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Consumer Confidence Shows Gains in JanuaryJanuary 26, 2011 By: Staff
Gallup's Economic Confidence Index improved to an average of minus-21 in Gallup Daily tracking so far in January, up from minus-28 in December. If these optimism levels continue through the end of the month, January 2011 will have the most positive economic confidence score since Gallup began daily measurement in January 2008, Gallup said. Gallup’s Economic Confidence Index shows that consumers are more optimistic about the economy in January than they have been in three years.
Optimism among upper-income Americans is increasing faster than that of their lower- and middle-income counterparts. Gallup's Economic Confidence Index among upper-income Americans (those making $90,000 or more annually) has averaged minus-7 so far in January — a sharp improvement from minus-18 in December, and better than the minus-18 in January 2010. Lower-and middle-income Americans' confidence shows a similar, if more modest, improvement: to minus-24 thus far in January, from minus-30 in December and minus-27 in January 2010.
Gallup's Economic Confidence Index consists of two measures, both of which show improvement: one gauging Americans' perceptions of current economic conditions and the other, their economic outlook. In January to date, 42 percent of Americans rate current economic conditions "poor" -- a slight improvement from 44 percent in December and 45 percent in January 2010. Consumers' assessments of current economic conditions improved slightly more among upper-income than among lower- and middle-income Americans (those making less than $90,000 annually).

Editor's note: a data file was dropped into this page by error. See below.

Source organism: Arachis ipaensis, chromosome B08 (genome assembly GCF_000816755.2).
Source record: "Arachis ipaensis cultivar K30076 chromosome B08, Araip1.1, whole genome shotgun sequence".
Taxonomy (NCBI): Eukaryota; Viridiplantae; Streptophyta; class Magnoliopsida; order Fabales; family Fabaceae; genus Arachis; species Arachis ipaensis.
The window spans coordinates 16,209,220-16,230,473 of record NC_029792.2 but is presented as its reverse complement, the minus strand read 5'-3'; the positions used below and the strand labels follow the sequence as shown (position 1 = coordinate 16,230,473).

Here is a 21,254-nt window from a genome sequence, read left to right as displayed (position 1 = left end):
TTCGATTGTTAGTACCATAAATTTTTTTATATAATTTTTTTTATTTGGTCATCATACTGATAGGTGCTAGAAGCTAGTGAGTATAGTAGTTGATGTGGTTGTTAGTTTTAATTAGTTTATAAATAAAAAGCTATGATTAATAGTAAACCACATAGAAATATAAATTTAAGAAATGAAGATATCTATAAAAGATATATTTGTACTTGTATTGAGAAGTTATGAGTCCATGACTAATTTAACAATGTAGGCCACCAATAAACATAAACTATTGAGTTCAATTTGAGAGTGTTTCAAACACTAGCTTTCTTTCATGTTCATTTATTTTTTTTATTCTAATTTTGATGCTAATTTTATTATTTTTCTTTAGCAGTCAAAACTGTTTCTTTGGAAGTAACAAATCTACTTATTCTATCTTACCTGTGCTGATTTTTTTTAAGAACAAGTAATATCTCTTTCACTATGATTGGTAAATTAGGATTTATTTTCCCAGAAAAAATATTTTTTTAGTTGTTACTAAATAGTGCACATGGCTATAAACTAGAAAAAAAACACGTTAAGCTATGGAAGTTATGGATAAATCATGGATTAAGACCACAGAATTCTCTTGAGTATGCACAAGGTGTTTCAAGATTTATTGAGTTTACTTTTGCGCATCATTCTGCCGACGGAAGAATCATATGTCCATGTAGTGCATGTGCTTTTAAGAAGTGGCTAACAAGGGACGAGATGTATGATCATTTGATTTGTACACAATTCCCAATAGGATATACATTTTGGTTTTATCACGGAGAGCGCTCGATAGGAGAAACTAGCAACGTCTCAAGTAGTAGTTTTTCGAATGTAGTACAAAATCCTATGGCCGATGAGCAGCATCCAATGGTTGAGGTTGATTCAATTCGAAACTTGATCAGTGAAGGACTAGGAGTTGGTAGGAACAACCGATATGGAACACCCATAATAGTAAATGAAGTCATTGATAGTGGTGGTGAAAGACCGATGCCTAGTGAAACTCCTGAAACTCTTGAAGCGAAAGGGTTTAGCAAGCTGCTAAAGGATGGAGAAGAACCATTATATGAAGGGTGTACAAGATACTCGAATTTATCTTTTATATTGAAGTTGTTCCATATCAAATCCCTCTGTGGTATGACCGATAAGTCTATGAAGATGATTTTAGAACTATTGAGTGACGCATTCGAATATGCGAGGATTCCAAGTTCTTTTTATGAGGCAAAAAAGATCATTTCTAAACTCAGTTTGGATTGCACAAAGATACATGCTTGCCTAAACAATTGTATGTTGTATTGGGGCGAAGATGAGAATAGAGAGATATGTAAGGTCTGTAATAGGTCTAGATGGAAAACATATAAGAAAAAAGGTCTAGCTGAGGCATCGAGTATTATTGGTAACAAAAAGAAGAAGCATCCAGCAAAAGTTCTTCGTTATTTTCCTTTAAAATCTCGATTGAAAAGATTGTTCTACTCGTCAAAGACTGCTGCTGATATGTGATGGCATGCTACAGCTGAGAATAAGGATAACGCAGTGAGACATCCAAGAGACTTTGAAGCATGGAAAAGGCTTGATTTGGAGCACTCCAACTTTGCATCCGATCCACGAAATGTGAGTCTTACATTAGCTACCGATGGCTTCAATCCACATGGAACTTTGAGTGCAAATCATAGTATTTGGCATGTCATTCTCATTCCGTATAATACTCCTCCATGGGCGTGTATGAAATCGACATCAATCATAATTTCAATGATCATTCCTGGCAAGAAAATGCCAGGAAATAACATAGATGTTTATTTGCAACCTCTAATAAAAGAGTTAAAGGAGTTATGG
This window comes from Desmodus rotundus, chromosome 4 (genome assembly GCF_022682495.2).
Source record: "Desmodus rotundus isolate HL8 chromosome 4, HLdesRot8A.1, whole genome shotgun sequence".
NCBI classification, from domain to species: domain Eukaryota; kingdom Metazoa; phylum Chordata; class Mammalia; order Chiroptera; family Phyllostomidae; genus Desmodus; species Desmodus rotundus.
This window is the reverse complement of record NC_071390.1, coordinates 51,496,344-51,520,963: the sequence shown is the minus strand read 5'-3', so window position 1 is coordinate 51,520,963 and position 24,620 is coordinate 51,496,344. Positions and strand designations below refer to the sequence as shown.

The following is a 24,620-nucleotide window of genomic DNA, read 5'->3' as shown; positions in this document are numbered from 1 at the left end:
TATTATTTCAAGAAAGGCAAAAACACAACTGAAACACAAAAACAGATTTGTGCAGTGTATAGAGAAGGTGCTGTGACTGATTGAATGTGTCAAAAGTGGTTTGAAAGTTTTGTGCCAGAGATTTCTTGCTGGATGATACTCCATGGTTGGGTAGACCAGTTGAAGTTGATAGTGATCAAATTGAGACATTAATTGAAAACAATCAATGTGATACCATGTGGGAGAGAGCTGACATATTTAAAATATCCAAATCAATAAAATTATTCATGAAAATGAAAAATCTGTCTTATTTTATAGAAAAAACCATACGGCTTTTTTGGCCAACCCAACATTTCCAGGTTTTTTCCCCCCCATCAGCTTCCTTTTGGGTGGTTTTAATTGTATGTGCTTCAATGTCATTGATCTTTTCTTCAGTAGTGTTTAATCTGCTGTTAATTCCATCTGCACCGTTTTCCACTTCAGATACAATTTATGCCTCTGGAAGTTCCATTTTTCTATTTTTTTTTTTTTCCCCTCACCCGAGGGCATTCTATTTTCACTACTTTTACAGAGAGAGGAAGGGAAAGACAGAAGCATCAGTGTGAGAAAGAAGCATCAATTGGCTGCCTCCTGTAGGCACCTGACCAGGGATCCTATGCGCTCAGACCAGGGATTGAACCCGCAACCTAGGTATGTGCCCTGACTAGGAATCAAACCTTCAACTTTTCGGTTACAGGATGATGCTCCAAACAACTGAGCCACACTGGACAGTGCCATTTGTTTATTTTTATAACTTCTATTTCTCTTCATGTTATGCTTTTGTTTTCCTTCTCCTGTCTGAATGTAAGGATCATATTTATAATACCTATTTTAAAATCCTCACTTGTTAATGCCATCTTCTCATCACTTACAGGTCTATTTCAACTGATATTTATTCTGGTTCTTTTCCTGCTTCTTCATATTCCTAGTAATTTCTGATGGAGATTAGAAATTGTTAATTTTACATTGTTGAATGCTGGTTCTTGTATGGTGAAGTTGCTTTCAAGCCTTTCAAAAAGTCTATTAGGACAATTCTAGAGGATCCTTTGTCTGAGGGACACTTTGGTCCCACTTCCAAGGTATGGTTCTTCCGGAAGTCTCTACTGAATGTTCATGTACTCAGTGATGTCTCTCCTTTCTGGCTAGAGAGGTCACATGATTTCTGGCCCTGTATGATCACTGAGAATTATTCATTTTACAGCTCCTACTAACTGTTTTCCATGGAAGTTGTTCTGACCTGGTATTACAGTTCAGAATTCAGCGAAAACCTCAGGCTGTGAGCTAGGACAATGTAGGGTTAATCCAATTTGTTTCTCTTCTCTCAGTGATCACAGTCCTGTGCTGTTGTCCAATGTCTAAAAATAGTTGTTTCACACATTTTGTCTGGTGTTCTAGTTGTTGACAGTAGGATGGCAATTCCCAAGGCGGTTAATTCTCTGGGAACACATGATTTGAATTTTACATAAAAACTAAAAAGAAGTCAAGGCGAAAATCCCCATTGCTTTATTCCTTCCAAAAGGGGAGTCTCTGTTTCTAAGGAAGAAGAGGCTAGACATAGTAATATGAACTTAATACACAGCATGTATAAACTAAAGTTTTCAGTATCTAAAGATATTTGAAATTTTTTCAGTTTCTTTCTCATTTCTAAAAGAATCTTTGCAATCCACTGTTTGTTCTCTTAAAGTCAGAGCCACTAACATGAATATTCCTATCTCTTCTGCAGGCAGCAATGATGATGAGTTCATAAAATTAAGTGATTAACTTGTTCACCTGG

Upper-income Americans, as is typical, are less likely to say economic conditions are "getting worse" than are lower- and middle-income Americans. So far in January, 45 percent of upper-income Americans and 56 percent of lower- and middle-income consumers said this, according to Gallup.
The percentage of upper-income Americans (50%) in January who say economic conditions are "getting better" is higher than the percentage who say things are getting worse, for the first time since September 2009, and the second time in the three years of Gallup Daily tracking.
In its commentary Gallup said its Economic Confidence Index shows that consumers are more optimistic about the economy in January than they have been in three years. It may be that the start of a new year, the more cooperative tone in Washington, the continued gains on Wall Street, the Federal Reserve's continuing efforts to stimulate the economy, and the extension of the Bush tax cuts late last year have combined to make all Americans — and particularly upper-income Americans — more optimistic about the U.S. economy.
Confidence is also up despite fears of continued financial problems in Europe, inflation problems in Asia, and state and local financial problems as well as housing issues in the U.S.
Gallup Daily tracking also suggests that the Conference Board will report an increase in consumer confidence. On the other hand, because of its composition of economic measures, the Reuters/University of Michigan Consumer Sentiment Index may not fully correct itself from its early January reading showing a decline in confidence, Gallup said.
Still, creating jobs and balancing the federal budget continue to be among the major challenges facing the nation. Slightly improved economic confidence can help set the stage for a successful effort to aggressively stimulate private-sector job growth and aggressively cut federal spending, but it will take a lot more to actually turn these priorities into realities.